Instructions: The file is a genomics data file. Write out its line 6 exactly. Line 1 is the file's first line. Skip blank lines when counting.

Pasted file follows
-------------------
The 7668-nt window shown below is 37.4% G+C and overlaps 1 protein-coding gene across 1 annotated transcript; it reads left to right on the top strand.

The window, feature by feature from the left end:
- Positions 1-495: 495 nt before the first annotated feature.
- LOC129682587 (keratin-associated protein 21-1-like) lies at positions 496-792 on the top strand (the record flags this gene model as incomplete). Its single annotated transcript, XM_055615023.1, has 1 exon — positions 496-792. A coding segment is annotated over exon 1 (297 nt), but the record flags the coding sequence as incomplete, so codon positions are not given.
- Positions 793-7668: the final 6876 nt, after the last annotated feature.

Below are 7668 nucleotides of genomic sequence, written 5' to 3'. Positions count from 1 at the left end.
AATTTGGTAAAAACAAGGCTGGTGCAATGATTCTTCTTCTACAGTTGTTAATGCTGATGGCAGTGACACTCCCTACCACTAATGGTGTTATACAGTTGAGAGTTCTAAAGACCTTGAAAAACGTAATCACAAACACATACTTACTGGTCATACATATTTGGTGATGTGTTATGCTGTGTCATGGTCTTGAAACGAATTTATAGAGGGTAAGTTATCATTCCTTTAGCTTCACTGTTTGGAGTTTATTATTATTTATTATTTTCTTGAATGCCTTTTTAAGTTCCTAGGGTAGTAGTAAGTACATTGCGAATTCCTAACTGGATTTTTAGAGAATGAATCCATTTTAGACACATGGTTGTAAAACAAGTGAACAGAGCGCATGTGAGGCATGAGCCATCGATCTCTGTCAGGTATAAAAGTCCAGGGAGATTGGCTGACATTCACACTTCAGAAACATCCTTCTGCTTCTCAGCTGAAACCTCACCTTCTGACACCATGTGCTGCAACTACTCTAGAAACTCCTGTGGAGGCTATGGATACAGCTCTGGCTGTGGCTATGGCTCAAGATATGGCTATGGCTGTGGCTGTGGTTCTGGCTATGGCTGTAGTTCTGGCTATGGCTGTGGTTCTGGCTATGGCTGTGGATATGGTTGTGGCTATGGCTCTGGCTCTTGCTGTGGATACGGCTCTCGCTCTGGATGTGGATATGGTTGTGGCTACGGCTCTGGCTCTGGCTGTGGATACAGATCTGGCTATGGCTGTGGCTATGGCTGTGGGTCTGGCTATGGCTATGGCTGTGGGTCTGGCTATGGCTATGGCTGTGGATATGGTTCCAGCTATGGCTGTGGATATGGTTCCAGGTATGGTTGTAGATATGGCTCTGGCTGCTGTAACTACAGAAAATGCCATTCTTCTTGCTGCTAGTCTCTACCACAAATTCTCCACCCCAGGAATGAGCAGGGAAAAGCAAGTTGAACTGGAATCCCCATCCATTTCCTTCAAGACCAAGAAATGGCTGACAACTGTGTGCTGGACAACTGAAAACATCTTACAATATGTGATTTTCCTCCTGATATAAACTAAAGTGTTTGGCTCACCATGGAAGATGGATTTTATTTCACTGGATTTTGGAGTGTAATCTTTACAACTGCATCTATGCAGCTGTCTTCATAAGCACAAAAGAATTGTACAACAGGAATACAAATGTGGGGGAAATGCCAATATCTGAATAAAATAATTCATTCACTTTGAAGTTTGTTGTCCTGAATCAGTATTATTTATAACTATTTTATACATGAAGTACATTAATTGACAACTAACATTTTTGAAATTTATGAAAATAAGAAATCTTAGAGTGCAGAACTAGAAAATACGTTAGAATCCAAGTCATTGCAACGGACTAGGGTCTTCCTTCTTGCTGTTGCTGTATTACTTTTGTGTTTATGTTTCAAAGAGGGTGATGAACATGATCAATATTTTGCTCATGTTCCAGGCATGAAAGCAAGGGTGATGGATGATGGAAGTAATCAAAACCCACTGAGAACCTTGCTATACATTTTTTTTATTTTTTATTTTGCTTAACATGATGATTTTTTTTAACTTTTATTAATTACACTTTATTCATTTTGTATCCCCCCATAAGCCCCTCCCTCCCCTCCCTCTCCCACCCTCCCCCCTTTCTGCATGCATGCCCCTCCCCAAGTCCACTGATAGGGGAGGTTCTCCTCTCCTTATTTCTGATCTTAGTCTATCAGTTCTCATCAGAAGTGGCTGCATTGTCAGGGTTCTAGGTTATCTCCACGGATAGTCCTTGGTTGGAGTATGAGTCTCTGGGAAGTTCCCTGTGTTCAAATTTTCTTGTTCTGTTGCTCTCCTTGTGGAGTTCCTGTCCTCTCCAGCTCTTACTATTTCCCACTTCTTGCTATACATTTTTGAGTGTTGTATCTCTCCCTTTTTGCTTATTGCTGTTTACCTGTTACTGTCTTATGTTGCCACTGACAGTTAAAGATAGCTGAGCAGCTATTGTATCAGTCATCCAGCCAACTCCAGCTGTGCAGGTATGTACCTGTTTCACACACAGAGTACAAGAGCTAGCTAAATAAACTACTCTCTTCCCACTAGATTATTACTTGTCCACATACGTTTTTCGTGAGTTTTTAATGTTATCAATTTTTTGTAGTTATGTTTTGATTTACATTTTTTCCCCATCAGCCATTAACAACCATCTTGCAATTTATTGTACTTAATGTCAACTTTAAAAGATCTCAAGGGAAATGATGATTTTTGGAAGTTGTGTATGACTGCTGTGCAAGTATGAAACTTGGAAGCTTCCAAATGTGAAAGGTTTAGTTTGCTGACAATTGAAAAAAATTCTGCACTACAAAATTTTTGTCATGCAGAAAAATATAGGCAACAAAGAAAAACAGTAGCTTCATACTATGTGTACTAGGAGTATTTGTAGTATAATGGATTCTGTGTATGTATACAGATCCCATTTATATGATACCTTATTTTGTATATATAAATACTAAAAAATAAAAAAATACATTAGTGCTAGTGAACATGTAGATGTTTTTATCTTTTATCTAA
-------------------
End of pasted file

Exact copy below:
Below are 7668 nucleotides of genomic sequence, written 5' to 3'. Positions count from 1 at the left end.